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It seems like only days ago that I was announcing the results of the 2010 Readers' Poll, and yet here we are with the results for the 2011 poll already. Last year was a busy one for Strange Horizons. We welcomed an array of new regular columnists, including Robyn Fleming, Mark Plummer, Vandana Singh, and Genevieve Valentine, and published special issues celebrating the work of Nisi Shawl, Carol Emshwiller and Pat Cadigan. We also said farewell to poetry editor Mark Rudolph and fiction editor Karen Meisner, both of whom contributed an astounding amount to the magazine during their time here. And we began work on a major redesign that should come to fruition later this year—but more about that in due course.

The Readers' Poll is your chance to tell us what you thought the highlights of the magazine's year were We asked you to vote for your favorite works from the fiction, poetry, and articles departments, and your favorite columnists and reviewers. The poll was open from 13.00 PST on 6th February 2012 until 23.59 PST on 19th February 2012. The scoring system was the same as last year. Each person could vote for up to five works or nominees, ranking them 1 (first place) to 5 (fifth place). Each first-place vote was worth five points, each second-place vote was worth four points, and so on. It was not compulsory to vote in every category, nor to use all five slots in a given category. Multiple votes on one ballot for the same item were discarded, and we required a unique email address for the ballot to be submitted. Those addresses were only used to verify the validity of ballots, and were only saved for the duration of the poll.

As ever, many thanks to everyone who participated. And so to this year's winners; congratulations to them all!

The Results

Best Story

Best Poem

Best Article

Best Columnist

  • First place: Genevieve Valentine
  • Second place: Nisi Shawl
  • Third place: Karen Joy Fowler
  • Fourth place: Vandana Singh
  • Fifth place: Matthew Cheney

Best Reviewer

  • First place: Liz Bourke
  • Second place: L. Timmel Duchamp
  • Third equal: Sofia Samatar
  • Third equal: Nic Clarke
  • Fifth place: Niall Harrison



Niall Harrison is an independent critic based in Newcastle upon Tyne, UK. He is a former editor of Strange Horizons, and his writing has also appeared in The New York Review of Science FictionFoundation: The International Review of Science Fiction, The Los Angeles Review of Books and others. He has been a judge for the Arthur C. Clarke Award, and a Guest of Honor at the 2023 British National Science Fiction Convention. His collection All These Worlds: Reviews and Essays is forthcoming from Briardene Books.
Current Issue
30 Jan 2023

In January 2022, the reviews department at Strange Horizons, led at the time by Maureen Kincaid Speller, published our first special issue with a focus on SF criticism. We were incredibly proud of this issue, and heartened by how many people seemed to feel, with us, that criticism of the kind we publish was important; that it was creative, transformative, worthwhile. We’d been editing the reviews section for a few years at this point, and the process of putting together this special, and the reception it got, felt like a kind of renewal—a reminder of why we cared so much.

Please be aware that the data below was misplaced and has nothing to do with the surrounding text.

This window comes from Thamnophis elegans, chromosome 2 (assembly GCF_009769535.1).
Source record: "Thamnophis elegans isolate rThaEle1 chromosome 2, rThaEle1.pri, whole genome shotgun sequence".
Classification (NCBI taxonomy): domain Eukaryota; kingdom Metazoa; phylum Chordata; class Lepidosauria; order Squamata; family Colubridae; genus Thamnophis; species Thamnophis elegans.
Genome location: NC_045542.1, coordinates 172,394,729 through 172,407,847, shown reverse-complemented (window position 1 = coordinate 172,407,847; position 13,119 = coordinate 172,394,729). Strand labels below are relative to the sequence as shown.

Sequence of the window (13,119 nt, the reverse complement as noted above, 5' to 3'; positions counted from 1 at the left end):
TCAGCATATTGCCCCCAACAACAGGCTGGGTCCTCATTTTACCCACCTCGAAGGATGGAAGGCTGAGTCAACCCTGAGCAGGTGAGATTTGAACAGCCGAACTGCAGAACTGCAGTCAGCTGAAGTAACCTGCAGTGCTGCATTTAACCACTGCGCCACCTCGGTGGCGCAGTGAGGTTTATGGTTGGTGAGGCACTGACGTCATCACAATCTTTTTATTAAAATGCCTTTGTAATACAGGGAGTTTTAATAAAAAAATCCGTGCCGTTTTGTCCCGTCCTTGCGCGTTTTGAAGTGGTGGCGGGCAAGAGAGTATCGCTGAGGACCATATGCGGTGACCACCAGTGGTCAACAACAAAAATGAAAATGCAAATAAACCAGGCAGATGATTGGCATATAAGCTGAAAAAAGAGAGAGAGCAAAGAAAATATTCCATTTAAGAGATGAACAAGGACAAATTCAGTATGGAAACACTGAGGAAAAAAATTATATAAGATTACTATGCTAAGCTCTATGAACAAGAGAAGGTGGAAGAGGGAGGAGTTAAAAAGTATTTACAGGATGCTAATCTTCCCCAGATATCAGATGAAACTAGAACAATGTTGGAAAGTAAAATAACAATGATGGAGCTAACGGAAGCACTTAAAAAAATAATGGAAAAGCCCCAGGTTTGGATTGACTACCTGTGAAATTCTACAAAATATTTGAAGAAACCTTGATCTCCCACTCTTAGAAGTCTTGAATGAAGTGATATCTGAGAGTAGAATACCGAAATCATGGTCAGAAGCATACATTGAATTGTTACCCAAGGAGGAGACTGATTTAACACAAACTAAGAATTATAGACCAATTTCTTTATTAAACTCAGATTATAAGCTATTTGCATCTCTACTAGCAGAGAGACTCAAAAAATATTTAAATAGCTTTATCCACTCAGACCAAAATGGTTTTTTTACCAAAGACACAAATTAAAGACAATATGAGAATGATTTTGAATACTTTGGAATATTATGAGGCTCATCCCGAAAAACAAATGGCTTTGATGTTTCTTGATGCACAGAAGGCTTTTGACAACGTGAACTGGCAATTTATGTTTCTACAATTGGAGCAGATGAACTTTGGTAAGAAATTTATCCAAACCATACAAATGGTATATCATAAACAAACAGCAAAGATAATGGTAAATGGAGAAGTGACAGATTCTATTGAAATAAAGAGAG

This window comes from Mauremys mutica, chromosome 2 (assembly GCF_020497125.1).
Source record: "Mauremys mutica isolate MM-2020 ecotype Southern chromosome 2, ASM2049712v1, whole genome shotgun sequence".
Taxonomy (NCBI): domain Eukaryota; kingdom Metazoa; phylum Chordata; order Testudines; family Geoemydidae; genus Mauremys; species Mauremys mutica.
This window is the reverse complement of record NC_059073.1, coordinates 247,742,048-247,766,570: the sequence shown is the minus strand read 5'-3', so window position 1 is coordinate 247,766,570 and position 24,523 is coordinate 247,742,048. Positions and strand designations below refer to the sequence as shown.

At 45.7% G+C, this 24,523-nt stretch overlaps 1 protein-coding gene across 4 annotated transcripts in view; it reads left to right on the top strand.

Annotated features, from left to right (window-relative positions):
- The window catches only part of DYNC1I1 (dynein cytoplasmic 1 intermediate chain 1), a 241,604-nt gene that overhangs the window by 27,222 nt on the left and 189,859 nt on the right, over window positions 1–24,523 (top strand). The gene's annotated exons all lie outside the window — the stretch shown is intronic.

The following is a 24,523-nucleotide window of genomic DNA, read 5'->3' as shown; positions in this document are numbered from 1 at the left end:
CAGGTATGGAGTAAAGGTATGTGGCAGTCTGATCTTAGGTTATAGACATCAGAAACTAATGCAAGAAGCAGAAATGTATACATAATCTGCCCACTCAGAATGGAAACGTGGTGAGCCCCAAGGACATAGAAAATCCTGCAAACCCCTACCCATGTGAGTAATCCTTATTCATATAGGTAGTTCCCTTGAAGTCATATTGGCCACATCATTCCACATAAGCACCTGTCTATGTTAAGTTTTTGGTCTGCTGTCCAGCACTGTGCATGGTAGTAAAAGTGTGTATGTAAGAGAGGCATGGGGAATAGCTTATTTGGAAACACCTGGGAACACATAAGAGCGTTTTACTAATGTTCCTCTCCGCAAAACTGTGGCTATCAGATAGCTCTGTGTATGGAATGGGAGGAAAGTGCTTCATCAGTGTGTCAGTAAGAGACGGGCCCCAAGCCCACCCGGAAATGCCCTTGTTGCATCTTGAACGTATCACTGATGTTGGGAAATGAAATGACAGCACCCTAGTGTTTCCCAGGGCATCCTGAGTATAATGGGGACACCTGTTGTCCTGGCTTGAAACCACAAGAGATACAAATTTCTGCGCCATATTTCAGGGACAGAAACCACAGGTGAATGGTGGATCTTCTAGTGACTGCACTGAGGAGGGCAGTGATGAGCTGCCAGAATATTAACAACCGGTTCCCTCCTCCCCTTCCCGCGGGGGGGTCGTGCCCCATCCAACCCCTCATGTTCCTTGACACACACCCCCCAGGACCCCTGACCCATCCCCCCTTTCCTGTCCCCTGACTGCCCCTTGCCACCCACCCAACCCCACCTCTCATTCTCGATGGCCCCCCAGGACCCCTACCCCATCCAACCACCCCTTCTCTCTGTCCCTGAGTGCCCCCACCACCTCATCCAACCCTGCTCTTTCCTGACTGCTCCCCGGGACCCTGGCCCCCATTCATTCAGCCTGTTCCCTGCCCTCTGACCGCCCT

It is probably impossible to understand how transformative all of this could be unless you have actually been on the receiving end.
Some of our reviewers offer recollections of Maureen Kincaid Speller.
When I first told Maureen Kincaid Speller that A Closed and Common Orbit was among my favourite current works of science fiction she did not agree with me. Five years later, I'm trying to work out how I came to that perspective myself.
Cloud Atlas can be expressed as ABC[P]YZY[P]CBA. The Actual Star , however, would be depicted as A[P]ZA[P]ZA[P]Z (and so on).
a ghostly airship / sorting and discarding to a pattern that isn’t available to those who are part of it / now attempting to deal with the utterly unknowable
Most likely you’d have questioned the premise, / done it well and kindly then moved on
In this special episode of Critical Friends, the Strange Horizons SFF criticism podcast, reviews editors Aisha Subramanian and Dan Hartland introduce audio from a 2018 recording for Jonah Sutton-Morse’s podcast Cabbages and Kings which included Maureen Kincaid Speller discussing with Aisha and Jonah three books: Everfair by Nisi Shawl, Temporary People by Deepak Unnikrishnan, and The Winged Histories by Sofia Samatar.
Criticism was equally an extension of Maureen’s generosity. She not only made space for the text, listening and responding to its own otherness, but she also made space for her readers. Each review was an invitation, a gift to inquire further, to think more deeply and more sensitively about what it is we do when we read.
In the vast traditions that inspire SF worldbuilding, what will be reclaimed and reinvented, and what will be discarded? How do narratives on the periphery speak to and interact with each other in their local contexts, rather than in opposition to the dominant structures of white Western hegemonic culture? What dynamics and possibilities are revealed in the repositioning of these narratives?
Tuesday: Genre Fiction: The Roaring Years by Peter Nicholls 
Wednesday: HellSans by Ever Dundas 
Thursday: Everything for Everyone: An Oral History of the New York Commune, 2052-2072 by M. E. O'Brien and Eman Abdelhadi 
Friday: House of the Dragon Season One 
Issue 23 Jan 2023
Issue 16 Jan 2023
Issue 9 Jan 2023
Strange Horizons
2 Jan 2023
Welcome, fellow walkers of the jianghu.
Issue 2 Jan 2023
Strange Horizons
Issue 19 Dec 2022
Issue 12 Dec 2022
Issue 5 Dec 2022
Issue 28 Nov 2022
By: RiverFlow
Translated by: Emily Jin
Issue 21 Nov 2022
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